If You Want to Go to Sleep, Go to Bed is not that sort of album, except perhaps on those occasions when Robertson sings in the sort of choked rasp that made Masses feel so eerily out of its era. Abair & Robertson’s atmospheric reading of “In the Pines” (accompanied by Fereale Robertson’s disembodied harmony singing) captures something of the not-of-this-earth sensibility of Robertson’s previous disc, and it owes nothing to the Louvin Brothers, Bill Monroe or Lead Belly. Mostly, though, the two have moved the music into the 20th century: not the fiddle/banjo duet itself, which goes back to what the antique song calls “the good old colony times,” but to the precision and tonality of more — relatively — modern approaches. Some of this survives in its native form in Appalachia, and you can still hear it on stages of Southern fiddle and folk festivals.

Abair & Robertson do what they do very well. The 17 cuts consist of genre standards (“Old Joe Clark,” “Ducks on the Millpond,” “Bonaparte’s Retreat” and the like), but the arrangements are distinctive and the melodies are not always the familiar ones. From the evidence of Masses it was clear that Robertson’s knowledge of traditional music is encyclopedic, and I presume Abair’s boasts comparable pagination. Their music is bright, vivid and lovely. If you find yourself nodding off through Sleep, see your doctor.”

Sweet Sunny South Old Time American Music Festival 2010 – Workshops and Performances

2009.11.12

I’ll be performing and doing clawhammer banjo workshops at the Sweet Sunny South Old Time American Music Festival next September (2010 that is. Weekend of the 10th to the 12th) in Hastings, East Sussex, England. Get you banjos sharpened up and come one, come all!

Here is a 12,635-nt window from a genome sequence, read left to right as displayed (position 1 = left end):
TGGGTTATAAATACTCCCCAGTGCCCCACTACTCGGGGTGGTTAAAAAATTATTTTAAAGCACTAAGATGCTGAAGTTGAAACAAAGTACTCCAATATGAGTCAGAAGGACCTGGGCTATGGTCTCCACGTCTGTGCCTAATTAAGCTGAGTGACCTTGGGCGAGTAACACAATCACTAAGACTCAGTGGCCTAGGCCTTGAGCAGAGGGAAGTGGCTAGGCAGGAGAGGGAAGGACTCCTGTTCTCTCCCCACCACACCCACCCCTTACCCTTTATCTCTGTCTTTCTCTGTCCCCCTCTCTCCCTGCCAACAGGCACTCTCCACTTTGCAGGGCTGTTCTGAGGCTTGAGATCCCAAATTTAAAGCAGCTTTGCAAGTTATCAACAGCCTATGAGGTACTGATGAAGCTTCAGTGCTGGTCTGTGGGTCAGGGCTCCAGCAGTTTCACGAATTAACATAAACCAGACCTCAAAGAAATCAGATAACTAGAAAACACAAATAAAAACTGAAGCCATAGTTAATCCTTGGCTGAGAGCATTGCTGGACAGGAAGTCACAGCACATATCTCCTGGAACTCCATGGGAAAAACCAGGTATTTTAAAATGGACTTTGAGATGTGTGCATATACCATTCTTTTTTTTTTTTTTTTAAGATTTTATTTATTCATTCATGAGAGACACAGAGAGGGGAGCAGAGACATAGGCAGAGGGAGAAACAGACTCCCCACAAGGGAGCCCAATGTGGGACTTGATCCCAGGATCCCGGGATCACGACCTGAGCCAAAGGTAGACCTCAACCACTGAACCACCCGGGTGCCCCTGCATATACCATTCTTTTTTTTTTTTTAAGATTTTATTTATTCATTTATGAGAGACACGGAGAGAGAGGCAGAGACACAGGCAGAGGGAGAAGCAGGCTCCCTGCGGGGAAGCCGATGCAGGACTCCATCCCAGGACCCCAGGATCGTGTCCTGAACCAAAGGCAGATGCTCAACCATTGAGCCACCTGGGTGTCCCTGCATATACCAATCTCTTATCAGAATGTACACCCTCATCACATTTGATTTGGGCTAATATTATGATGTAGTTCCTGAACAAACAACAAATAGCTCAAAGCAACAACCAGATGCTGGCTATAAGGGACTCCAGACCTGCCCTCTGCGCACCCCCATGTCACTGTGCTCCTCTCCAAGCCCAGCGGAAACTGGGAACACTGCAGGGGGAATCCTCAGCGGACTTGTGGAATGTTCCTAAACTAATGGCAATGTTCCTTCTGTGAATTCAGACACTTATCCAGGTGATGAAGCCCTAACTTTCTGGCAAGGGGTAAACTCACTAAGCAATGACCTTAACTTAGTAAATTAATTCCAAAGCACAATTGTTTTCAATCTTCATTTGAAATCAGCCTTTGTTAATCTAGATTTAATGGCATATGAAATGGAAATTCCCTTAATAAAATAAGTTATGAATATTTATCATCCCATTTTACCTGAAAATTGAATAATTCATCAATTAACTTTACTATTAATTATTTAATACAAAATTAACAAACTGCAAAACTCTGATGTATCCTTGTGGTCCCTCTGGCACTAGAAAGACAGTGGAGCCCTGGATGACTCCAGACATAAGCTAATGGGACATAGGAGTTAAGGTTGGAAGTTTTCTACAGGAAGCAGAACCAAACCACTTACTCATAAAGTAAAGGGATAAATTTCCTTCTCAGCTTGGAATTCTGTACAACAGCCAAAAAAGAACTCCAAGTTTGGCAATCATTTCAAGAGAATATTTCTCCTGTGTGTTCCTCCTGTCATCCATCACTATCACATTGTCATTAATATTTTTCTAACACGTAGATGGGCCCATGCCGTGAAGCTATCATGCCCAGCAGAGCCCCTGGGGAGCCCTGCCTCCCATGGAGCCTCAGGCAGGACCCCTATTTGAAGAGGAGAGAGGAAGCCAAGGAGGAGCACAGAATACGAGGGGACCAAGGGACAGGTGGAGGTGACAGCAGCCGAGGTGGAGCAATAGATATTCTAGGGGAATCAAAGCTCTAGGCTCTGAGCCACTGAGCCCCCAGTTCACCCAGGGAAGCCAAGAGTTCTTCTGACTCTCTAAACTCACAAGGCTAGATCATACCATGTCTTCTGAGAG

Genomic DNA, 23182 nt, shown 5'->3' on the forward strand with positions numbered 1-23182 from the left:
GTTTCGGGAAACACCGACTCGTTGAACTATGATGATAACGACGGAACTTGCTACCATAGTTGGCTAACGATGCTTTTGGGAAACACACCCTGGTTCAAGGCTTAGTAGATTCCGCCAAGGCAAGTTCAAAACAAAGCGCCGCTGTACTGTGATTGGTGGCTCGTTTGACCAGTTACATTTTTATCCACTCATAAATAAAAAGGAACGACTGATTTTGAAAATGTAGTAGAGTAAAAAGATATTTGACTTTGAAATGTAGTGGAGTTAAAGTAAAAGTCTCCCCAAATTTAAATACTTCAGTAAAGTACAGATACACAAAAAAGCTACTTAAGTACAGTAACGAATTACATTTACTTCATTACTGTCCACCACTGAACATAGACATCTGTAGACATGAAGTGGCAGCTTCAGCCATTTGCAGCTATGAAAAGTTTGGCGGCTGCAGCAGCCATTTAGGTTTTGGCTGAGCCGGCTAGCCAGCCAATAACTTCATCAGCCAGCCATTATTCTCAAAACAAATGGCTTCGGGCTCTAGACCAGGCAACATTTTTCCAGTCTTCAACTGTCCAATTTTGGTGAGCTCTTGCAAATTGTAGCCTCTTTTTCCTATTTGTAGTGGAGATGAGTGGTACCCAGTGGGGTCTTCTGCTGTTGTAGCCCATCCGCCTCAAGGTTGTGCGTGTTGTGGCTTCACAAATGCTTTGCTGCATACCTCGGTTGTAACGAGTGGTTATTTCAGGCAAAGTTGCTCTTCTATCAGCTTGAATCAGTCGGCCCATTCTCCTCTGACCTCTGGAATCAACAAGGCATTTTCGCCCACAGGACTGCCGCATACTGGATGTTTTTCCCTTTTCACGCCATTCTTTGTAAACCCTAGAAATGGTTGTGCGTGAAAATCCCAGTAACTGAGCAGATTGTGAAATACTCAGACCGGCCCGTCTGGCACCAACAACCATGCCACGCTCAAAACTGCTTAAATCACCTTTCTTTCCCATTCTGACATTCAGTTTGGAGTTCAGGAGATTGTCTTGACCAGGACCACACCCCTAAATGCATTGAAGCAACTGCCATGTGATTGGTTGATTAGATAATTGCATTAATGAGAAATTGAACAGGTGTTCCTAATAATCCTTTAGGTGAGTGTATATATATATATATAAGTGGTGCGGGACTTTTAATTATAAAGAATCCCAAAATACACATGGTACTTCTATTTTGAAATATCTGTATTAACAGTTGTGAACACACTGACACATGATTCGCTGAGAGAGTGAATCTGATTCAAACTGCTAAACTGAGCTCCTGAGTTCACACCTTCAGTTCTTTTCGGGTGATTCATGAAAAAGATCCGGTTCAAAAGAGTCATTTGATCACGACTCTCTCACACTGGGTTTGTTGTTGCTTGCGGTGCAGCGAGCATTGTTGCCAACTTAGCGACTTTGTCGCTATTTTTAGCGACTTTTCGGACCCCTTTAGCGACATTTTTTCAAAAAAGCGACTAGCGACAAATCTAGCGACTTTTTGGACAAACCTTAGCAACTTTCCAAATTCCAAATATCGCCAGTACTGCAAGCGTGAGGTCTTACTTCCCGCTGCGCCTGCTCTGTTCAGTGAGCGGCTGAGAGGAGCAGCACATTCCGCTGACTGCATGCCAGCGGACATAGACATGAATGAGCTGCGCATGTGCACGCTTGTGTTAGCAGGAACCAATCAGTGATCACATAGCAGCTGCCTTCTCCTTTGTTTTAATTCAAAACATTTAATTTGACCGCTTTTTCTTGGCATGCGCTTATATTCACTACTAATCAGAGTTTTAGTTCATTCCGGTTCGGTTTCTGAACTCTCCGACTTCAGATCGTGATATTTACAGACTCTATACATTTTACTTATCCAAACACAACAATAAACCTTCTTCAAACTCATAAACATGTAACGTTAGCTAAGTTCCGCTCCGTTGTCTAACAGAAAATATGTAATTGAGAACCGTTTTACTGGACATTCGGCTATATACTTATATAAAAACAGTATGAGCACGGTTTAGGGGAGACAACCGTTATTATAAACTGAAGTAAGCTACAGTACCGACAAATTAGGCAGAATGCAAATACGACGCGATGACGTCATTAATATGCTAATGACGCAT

Interview with Dj Duclock

2009.11.12

Dj Duclock interviewed me for his site, learn all my deepest thoughts about the weather, motherhood and the economy. Ok, really we just talked about music (and a little weather).

Tags :

Moseley Folk Festival Video

2009.11.12

There are a bunch of videos up on youtube from my performance at Moseley Folk Festival earlier this year, here’s one, a clawhammer version of ‘Old Joe Clark’:

Walthamstow Folk Club

2009.11.12

6 October 2009 (pre blog, thus the date)

My recent show at Walthamstow Folk was a lot of fun. First of all, my host and the organizer, Russ Chandler (being a fellow banjo player) and I spent the afternoon talking shop and examining his beautiful classic banjos. We eventually made our way to the pub for the show, which was a nice format, with people doing floor spots before I played and at the intermission – a very civilized practice. The music was excellent and it was almost as if I was attending a concert myself! The people were participants rather than simply observers, getting up on stage and playing and singing and joining in on other’s choruses.  Pete Stanley came down and played a couple of tunes, one on a minstrel style banjo he had made and another on a gorgeous Clifford Essex. If this was typical of British folk clubs I’ll be looking forward to doing more gigs in them.

Moseley Folk Festival and La-Roche Bluegrass Festival

2009.11.12

September 10 2009 (pre blog, thus the date)

Moseley Folk Festival was grueling to get to (as I was coming from France) and fun to play at. A beautiful place and a lot of good music. I even got to hear Jethero Tull soundcheck – unfortunately I had to leave before they played! Thanks to the guys working it for all the coffee and Indian food. And thanks to Mike Cummins for the photograph below. Below that, some photos from July 30th at the La-Roche-sur-Foron Bluegrass Festival, taken by my lovely wife, Fereale. Also a fun gig – nice audience and bluegrass groups from Hungary, Russia and France (just on the Sunday, others from various disparate places over the following days). Here’s a video from there of ‘Last Chance’.

From Moseley:

Hunter Robertson by Mike Cummins

Hunter Robertson by Mike Cummins, Moseley

From La-Roche:

Hunter Robertson by Fereale